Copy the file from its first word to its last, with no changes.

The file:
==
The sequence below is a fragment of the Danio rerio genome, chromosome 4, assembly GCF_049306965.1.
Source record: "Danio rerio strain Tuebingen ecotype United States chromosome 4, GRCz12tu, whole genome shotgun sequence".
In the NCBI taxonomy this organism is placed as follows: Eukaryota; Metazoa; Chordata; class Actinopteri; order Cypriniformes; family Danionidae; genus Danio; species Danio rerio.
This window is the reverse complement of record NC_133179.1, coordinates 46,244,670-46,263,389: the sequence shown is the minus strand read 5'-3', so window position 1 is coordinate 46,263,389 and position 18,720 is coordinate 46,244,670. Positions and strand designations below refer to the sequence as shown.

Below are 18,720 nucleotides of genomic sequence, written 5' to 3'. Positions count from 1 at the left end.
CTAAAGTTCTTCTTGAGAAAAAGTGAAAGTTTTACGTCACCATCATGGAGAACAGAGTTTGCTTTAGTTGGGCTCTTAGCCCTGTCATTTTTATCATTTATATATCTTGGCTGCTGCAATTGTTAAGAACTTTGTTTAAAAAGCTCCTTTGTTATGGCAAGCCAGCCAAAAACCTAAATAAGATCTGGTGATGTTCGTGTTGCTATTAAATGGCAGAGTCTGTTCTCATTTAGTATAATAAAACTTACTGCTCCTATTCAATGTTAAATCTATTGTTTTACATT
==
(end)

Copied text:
The sequence below is a fragment of the Danio rerio genome, chromosome 4, assembly GCF_049306965.1.
Source record: "Danio rerio strain Tuebingen ecotype United States chromosome 4, GRCz12tu, whole genome shotgun sequence".
In the NCBI taxonomy this organism is placed as follows: Eukaryota; Metazoa; Chordata; class Actinopteri; order Cypriniformes; family Danionidae; genus Danio; species Danio rerio.
This window is the reverse complement of record NC_133179.1, coordinates 46,244,670-46,263,389: the sequence shown is the minus strand read 5'-3', so window position 1 is coordinate 46,263,389 and position 18,720 is coordinate 46,244,670. Positions and strand designations below refer to the sequence as shown.

Below are 18,720 nucleotides of genomic sequence, written 5' to 3'. Positions count from 1 at the left end.
CTAAAGTTCTTCTTGAGAAAAAGTGAAAGTTTTACGTCACCATCATGGAGAACAGAGTTTGCTTTAGTTGGGCTCTTAGCCCTGTCATTTTTATCATTTATATATCTTGGCTGCTGCAATTGTTAAGAACTTTGTTTAAAAAGCTCCTTTGTTATGGCAAGCCAGCCAAAAACCTAAATAAGATCTGGTGATGTTCGTGTTGCTATTAAATGGCAGAGTCTGTTCTCATTTAGTATAATAAAACTTACTGCTCCTATTCAATGTTAAATCTATTGTTTTACATT